For many individuals or sole proprietors preparing to file for bankruptcy, Chapter 7 is the preferred choice. Filing for bankruptcy under Chapter 7 allows an individual or sole proprietorship business to discharge most debts in exchange for the liquidation of nonexempt assets, the proceeds from which are used to pay creditors. Not all assets must be liquidated under Chapter 7, however. If you are considering filing under this chapter, it’s important to understand which types of property will be exempt during the process.
Generally, property that is exempt from Chapter 7 liquidation is anything considered a necessity of modern life. In other words, anything that is arguably necessary for living or working can be exempt. The most common examples of exempt property include motor vehicles, household appliances and reasonably necessary household good like furnishings, clothing and jewelry. Also included on this list are pensions, Individual Retirement Accounts, public benefits and damages awarded for personal injury claims.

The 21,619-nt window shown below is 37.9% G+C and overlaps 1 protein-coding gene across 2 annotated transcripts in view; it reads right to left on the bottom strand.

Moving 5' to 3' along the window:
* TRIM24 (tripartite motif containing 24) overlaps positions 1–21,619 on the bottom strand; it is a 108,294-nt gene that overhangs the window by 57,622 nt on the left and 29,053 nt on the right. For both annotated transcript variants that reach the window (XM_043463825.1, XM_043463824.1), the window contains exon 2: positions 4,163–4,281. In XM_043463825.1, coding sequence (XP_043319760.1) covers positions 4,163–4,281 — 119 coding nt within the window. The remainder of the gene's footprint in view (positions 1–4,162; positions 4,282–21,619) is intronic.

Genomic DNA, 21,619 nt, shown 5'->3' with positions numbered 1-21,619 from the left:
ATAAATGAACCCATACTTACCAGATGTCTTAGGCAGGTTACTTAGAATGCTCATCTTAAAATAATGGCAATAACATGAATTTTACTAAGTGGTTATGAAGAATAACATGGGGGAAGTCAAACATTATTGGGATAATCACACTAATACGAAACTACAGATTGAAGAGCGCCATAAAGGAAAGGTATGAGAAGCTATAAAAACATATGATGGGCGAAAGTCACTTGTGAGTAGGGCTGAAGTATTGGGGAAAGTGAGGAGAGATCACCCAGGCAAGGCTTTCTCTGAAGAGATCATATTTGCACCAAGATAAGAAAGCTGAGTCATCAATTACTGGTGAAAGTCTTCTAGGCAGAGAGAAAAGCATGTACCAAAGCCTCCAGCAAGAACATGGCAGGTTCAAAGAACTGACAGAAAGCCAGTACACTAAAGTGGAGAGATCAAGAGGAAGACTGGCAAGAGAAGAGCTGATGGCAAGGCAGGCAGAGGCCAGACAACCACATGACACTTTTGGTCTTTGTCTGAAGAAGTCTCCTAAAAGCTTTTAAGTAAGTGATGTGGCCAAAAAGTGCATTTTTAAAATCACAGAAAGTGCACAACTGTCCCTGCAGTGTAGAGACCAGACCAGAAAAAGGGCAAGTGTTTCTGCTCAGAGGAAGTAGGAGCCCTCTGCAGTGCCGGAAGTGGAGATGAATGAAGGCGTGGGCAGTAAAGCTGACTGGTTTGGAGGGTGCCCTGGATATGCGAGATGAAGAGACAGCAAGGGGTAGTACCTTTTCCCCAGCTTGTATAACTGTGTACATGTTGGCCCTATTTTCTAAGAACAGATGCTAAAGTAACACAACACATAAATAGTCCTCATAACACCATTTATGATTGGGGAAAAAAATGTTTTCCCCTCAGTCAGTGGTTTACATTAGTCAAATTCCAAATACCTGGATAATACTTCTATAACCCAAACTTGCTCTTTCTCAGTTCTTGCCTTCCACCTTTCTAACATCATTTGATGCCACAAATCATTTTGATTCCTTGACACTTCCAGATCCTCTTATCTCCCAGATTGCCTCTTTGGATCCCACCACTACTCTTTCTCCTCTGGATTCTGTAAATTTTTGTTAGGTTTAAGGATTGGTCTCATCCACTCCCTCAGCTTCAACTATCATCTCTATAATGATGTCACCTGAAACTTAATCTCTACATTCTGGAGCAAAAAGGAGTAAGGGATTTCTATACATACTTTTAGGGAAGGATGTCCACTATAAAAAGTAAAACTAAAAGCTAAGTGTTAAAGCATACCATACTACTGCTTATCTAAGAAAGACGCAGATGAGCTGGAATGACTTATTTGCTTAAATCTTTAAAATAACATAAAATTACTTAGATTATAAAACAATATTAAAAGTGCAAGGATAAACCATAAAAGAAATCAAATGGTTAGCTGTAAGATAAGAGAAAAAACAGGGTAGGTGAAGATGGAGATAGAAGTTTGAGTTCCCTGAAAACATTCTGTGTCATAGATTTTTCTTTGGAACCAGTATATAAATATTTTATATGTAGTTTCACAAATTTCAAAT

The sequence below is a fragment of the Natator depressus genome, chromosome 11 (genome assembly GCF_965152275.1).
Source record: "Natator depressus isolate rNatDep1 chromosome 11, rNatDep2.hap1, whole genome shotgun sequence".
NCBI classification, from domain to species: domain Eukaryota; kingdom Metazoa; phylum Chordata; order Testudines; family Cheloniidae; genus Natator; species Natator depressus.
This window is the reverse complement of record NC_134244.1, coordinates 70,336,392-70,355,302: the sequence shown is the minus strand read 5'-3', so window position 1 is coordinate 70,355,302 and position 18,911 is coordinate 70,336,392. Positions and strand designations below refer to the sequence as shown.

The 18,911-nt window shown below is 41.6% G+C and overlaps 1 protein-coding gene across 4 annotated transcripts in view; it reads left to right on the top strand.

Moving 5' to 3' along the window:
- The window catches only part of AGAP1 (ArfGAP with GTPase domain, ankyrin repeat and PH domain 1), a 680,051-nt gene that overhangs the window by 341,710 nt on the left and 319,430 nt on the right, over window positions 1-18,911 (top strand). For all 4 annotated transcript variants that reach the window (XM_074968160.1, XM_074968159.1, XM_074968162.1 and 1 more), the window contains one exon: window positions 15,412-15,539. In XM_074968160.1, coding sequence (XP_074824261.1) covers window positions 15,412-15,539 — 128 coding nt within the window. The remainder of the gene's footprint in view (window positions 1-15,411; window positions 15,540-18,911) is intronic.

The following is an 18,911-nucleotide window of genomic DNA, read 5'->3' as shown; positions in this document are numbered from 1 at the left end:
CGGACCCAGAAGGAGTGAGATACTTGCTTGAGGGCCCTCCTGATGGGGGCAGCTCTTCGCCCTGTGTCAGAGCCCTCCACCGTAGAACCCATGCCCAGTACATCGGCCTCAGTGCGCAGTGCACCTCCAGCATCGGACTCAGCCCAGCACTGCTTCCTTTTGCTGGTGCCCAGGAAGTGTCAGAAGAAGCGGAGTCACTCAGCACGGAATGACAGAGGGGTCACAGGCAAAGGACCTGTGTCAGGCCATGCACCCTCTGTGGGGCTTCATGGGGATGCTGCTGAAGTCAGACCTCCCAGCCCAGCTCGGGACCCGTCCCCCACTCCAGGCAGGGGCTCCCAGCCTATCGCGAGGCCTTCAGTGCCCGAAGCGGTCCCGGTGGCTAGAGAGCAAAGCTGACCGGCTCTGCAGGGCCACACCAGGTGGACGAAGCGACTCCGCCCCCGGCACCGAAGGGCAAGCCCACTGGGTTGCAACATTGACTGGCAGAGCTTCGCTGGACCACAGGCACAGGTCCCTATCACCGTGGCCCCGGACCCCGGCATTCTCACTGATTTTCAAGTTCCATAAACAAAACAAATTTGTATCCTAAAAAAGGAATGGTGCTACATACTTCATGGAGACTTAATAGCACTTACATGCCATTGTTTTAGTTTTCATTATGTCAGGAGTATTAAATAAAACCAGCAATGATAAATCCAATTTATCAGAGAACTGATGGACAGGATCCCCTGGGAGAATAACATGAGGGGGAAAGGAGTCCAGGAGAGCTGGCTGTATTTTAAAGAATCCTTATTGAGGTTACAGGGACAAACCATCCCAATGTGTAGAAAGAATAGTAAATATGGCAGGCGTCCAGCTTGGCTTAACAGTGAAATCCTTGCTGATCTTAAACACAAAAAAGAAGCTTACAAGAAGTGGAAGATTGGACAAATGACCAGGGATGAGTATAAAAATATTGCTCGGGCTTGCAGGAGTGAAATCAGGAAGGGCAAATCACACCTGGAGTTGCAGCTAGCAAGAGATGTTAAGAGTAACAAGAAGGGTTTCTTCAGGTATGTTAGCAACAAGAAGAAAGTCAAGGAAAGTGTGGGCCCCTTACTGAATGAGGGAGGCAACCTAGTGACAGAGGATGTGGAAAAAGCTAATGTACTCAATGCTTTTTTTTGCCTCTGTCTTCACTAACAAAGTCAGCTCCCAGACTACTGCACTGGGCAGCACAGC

Types of assets that are considered nonexempt, or unnecessary for living and working, include a second home or second vehicle, family heirlooms, valuable collections (such as coins or stamps), expensive musical instruments (unless the debtor is a professional musician), cash, bank accounts, investments, stocks and bonds. Exemptions vary widely from state to state.
Bankruptcy law is a complex area and is best navigated with the help of an experienced attorney. If you are preparing to file for bankruptcy under Chapter 7, an attorney can help you determine your eligibility, file the necessary paperwork and protect as many assets from liquidation as possible. Speak with an experienced bankruptcy attorney in Albuquerque right away.